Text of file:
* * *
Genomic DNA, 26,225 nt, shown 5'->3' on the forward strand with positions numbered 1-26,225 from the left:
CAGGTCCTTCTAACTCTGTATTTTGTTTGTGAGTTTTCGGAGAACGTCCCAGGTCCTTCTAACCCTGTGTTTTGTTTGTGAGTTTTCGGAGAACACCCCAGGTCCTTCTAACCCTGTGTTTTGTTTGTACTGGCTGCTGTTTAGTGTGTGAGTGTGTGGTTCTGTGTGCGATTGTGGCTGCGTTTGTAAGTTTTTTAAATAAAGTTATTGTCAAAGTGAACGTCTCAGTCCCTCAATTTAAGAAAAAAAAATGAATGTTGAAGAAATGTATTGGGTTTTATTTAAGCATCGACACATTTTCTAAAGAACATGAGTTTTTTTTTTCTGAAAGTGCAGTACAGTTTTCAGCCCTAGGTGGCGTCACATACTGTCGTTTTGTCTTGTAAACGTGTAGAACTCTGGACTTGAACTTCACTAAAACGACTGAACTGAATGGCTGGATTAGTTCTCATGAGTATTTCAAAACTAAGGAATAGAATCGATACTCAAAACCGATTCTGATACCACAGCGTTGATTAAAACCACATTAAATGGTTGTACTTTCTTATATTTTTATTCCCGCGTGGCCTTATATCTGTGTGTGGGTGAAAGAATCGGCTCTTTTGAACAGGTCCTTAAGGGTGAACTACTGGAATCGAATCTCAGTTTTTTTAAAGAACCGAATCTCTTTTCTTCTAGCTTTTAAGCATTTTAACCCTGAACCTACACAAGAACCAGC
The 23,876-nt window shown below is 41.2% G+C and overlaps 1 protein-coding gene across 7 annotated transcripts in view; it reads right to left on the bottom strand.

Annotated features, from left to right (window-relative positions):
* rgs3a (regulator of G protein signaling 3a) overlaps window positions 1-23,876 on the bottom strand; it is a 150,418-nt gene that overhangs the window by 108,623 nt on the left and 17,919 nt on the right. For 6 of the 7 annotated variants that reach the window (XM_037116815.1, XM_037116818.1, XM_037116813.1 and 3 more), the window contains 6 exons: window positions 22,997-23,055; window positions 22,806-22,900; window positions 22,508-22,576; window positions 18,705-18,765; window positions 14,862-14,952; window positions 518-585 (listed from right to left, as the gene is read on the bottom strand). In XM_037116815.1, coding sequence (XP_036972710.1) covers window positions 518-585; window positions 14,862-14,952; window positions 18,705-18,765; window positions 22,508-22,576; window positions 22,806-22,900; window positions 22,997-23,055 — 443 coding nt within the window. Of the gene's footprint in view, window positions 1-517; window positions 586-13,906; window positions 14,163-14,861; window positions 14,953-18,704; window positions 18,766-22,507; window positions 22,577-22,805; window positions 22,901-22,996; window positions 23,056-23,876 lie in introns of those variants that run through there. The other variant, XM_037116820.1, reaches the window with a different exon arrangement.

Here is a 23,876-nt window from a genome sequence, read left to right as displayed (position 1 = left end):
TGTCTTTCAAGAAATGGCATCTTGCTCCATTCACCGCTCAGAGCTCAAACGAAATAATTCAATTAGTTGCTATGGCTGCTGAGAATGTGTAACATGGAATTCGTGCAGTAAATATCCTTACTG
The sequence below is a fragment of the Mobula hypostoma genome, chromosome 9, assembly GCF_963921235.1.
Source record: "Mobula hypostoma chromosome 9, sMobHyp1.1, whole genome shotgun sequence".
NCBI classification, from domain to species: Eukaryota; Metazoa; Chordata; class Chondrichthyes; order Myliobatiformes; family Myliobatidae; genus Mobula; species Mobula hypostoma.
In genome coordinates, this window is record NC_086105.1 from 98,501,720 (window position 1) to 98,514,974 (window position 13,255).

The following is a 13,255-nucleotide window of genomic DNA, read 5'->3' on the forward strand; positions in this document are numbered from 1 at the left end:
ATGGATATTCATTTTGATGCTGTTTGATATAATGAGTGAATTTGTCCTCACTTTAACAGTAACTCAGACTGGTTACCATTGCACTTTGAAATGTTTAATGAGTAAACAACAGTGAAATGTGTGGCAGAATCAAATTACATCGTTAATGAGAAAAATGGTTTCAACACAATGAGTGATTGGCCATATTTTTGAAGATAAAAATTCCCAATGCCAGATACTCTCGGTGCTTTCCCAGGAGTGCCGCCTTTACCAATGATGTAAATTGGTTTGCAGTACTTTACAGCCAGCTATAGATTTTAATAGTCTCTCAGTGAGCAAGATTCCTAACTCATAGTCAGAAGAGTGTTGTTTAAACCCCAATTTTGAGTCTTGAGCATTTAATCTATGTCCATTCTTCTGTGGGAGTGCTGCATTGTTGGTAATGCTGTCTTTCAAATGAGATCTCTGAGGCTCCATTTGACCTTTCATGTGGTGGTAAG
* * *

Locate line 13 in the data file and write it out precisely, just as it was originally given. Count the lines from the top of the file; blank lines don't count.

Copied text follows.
ATGGATATTCATTTTGATGCTGTTTGATATAATGAGTGAATTTGTCCTCACTTTAACAGTAACTCAGACTGGTTACCATTGCACTTTGAAATGTTTAATGAGTAAACAACAGTGAAATGTGTGGCAGAATCAAATTACATCGTTAATGAGAAAAATGGTTTCAACACAATGAGTGATTGGCCATATTTTTGAAGATAAAAATTCCCAATGCCAGATACTCTCGGTGCTTTCCCAGGAGTGCCGCCTTTACCAATGATGTAAATTGGTTTGCAGTACTTTACAGCCAGCTATAGATTTTAATAGTCTCTCAGTGAGCAAGATTCCTAACTCATAGTCAGAAGAGTGTTGTTTAAACCCCAATTTTGAGTCTTGAGCATTTAATCTATGTCCATTCTTCTGTGGGAGTGCTGCATTGTTGGTAATGCTGTCTTTCAAATGAGATCTCTGAGGCTCCATTTGACCTTTCATGTGGTGGTAAG